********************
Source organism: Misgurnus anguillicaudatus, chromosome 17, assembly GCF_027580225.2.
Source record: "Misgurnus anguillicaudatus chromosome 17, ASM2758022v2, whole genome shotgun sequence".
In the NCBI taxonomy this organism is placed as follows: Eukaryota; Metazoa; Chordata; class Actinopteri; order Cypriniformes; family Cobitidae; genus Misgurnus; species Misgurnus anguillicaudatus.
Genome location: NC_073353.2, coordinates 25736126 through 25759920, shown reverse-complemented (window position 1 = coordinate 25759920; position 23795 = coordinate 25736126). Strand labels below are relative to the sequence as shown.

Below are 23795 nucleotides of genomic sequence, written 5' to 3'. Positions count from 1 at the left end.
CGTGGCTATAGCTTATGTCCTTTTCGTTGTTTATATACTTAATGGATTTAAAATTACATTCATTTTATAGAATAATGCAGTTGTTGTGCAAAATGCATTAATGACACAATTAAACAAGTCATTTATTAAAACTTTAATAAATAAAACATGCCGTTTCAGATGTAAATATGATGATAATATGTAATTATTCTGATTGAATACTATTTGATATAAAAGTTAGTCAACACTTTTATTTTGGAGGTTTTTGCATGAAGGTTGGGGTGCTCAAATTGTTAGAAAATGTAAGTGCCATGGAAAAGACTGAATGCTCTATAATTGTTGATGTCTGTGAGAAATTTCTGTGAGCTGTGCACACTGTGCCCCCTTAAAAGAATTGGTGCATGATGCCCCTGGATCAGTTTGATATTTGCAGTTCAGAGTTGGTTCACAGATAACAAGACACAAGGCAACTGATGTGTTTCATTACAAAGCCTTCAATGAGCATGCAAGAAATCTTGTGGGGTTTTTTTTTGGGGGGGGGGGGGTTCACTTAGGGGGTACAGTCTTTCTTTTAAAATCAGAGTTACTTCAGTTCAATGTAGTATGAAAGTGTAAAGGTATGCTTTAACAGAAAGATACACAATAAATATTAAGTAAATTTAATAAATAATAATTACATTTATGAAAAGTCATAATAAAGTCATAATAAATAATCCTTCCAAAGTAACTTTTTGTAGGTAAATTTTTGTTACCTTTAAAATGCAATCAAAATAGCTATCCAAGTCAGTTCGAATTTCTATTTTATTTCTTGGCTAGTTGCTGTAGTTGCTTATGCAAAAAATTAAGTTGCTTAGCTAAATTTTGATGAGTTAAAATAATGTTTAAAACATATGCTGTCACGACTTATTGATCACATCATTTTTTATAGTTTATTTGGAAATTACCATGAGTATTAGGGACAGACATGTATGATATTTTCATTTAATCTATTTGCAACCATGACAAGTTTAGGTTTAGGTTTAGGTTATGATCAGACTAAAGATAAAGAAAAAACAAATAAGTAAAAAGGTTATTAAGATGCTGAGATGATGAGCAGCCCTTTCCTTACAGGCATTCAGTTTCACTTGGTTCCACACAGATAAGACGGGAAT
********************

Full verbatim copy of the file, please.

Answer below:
Source organism: Misgurnus anguillicaudatus, chromosome 17, assembly GCF_027580225.2.
Source record: "Misgurnus anguillicaudatus chromosome 17, ASM2758022v2, whole genome shotgun sequence".
In the NCBI taxonomy this organism is placed as follows: Eukaryota; Metazoa; Chordata; class Actinopteri; order Cypriniformes; family Cobitidae; genus Misgurnus; species Misgurnus anguillicaudatus.
Genome location: NC_073353.2, coordinates 25736126 through 25759920, shown reverse-complemented (window position 1 = coordinate 25759920; position 23795 = coordinate 25736126). Strand labels below are relative to the sequence as shown.

Below are 23795 nucleotides of genomic sequence, written 5' to 3'. Positions count from 1 at the left end.
CGTGGCTATAGCTTATGTCCTTTTCGTTGTTTATATACTTAATGGATTTAAAATTACATTCATTTTATAGAATAATGCAGTTGTTGTGCAAAATGCATTAATGACACAATTAAACAAGTCATTTATTAAAACTTTAATAAATAAAACATGCCGTTTCAGATGTAAATATGATGATAATATGTAATTATTCTGATTGAATACTATTTGATATAAAAGTTAGTCAACACTTTTATTTTGGAGGTTTTTGCATGAAGGTTGGGGTGCTCAAATTGTTAGAAAATGTAAGTGCCATGGAAAAGACTGAATGCTCTATAATTGTTGATGTCTGTGAGAAATTTCTGTGAGCTGTGCACACTGTGCCCCCTTAAAAGAATTGGTGCATGATGCCCCTGGATCAGTTTGATATTTGCAGTTCAGAGTTGGTTCACAGATAACAAGACACAAGGCAACTGATGTGTTTCATTACAAAGCCTTCAATGAGCATGCAAGAAATCTTGTGGGGTTTTTTTTTGGGGGGGGGGGGGTTCACTTAGGGGGTACAGTCTTTCTTTTAAAATCAGAGTTACTTCAGTTCAATGTAGTATGAAAGTGTAAAGGTATGCTTTAACAGAAAGATACACAATAAATATTAAGTAAATTTAATAAATAATAATTACATTTATGAAAAGTCATAATAAAGTCATAATAAATAATCCTTCCAAAGTAACTTTTTGTAGGTAAATTTTTGTTACCTTTAAAATGCAATCAAAATAGCTATCCAAGTCAGTTCGAATTTCTATTTTATTTCTTGGCTAGTTGCTGTAGTTGCTTATGCAAAAAATTAAGTTGCTTAGCTAAATTTTGATGAGTTAAAATAATGTTTAAAACATATGCTGTCACGACTTATTGATCACATCATTTTTTATAGTTTATTTGGAAATTACCATGAGTATTAGGGACAGACATGTATGATATTTTCATTTAATCTATTTGCAACCATGACAAGTTTAGGTTTAGGTTTAGGTTATGATCAGACTAAAGATAAAGAAAAAACAAATAAGTAAAAAGGTTATTAAGATGCTGAGATGATGAGCAGCCCTTTCCTTACAGGCATTCAGTTTCACTTGGTTCCACACAGATAAGACGGGAAT